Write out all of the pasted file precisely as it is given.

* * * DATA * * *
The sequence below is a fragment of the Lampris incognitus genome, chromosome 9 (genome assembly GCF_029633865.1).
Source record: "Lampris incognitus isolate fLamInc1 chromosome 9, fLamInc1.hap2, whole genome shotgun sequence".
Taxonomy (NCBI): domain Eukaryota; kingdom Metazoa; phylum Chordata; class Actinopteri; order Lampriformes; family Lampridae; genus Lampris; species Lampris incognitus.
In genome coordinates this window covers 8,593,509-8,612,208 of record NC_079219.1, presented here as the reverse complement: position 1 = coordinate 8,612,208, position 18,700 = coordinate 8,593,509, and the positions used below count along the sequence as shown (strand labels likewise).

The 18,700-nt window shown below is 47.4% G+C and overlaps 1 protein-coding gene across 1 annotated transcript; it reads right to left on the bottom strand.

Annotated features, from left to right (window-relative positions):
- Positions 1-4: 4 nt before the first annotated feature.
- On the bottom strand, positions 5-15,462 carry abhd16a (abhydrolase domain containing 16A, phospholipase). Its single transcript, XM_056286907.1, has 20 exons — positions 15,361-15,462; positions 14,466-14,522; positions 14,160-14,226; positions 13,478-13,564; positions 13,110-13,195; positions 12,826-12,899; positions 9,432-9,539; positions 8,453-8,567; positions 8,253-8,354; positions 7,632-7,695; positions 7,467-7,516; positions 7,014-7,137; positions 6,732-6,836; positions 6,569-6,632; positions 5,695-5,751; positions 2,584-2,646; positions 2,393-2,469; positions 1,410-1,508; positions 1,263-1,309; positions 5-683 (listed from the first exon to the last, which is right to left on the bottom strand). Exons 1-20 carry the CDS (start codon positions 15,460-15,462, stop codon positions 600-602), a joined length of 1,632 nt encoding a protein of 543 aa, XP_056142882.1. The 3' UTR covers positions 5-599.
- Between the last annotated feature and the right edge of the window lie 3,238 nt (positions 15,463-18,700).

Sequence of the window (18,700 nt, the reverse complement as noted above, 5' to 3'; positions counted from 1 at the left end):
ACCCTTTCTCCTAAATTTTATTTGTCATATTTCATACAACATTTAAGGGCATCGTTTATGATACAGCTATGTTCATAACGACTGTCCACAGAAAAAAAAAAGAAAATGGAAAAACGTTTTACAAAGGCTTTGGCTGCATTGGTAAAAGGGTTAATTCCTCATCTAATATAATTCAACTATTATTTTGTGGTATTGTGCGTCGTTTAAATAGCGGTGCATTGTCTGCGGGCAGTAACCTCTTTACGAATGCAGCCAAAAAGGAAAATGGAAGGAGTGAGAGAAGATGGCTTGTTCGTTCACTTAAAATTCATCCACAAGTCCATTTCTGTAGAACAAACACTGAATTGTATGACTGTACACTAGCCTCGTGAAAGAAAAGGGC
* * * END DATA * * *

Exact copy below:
The sequence below is a fragment of the Lampris incognitus genome, chromosome 9 (genome assembly GCF_029633865.1).
Source record: "Lampris incognitus isolate fLamInc1 chromosome 9, fLamInc1.hap2, whole genome shotgun sequence".
Taxonomy (NCBI): domain Eukaryota; kingdom Metazoa; phylum Chordata; class Actinopteri; order Lampriformes; family Lampridae; genus Lampris; species Lampris incognitus.
In genome coordinates this window covers 8,593,509-8,612,208 of record NC_079219.1, presented here as the reverse complement: position 1 = coordinate 8,612,208, position 18,700 = coordinate 8,593,509, and the positions used below count along the sequence as shown (strand labels likewise).

The 18,700-nt window shown below is 47.4% G+C and overlaps 1 protein-coding gene across 1 annotated transcript; it reads right to left on the bottom strand.

Annotated features, from left to right (window-relative positions):
- Positions 1-4: 4 nt before the first annotated feature.
- On the bottom strand, positions 5-15,462 carry abhd16a (abhydrolase domain containing 16A, phospholipase). Its single transcript, XM_056286907.1, has 20 exons — positions 15,361-15,462; positions 14,466-14,522; positions 14,160-14,226; positions 13,478-13,564; positions 13,110-13,195; positions 12,826-12,899; positions 9,432-9,539; positions 8,453-8,567; positions 8,253-8,354; positions 7,632-7,695; positions 7,467-7,516; positions 7,014-7,137; positions 6,732-6,836; positions 6,569-6,632; positions 5,695-5,751; positions 2,584-2,646; positions 2,393-2,469; positions 1,410-1,508; positions 1,263-1,309; positions 5-683 (listed from the first exon to the last, which is right to left on the bottom strand). Exons 1-20 carry the CDS (start codon positions 15,460-15,462, stop codon positions 600-602), a joined length of 1,632 nt encoding a protein of 543 aa, XP_056142882.1. The 3' UTR covers positions 5-599.
- Between the last annotated feature and the right edge of the window lie 3,238 nt (positions 15,463-18,700).

Sequence of the window (18,700 nt, the reverse complement as noted above, 5' to 3'; positions counted from 1 at the left end):
ACCCTTTCTCCTAAATTTTATTTGTCATATTTCATACAACATTTAAGGGCATCGTTTATGATACAGCTATGTTCATAACGACTGTCCACAGAAAAAAAAAAGAAAATGGAAAAACGTTTTACAAAGGCTTTGGCTGCATTGGTAAAAGGGTTAATTCCTCATCTAATATAATTCAACTATTATTTTGTGGTATTGTGCGTCGTTTAAATAGCGGTGCATTGTCTGCGGGCAGTAACCTCTTTACGAATGCAGCCAAAAAGGAAAATGGAAGGAGTGAGAGAAGATGGCTTGTTCGTTCACTTAAAATTCATCCACAAGTCCATTTCTGTAGAACAAACACTGAATTGTATGACTGTACACTAGCCTCGTGAAAGAAAAGGGC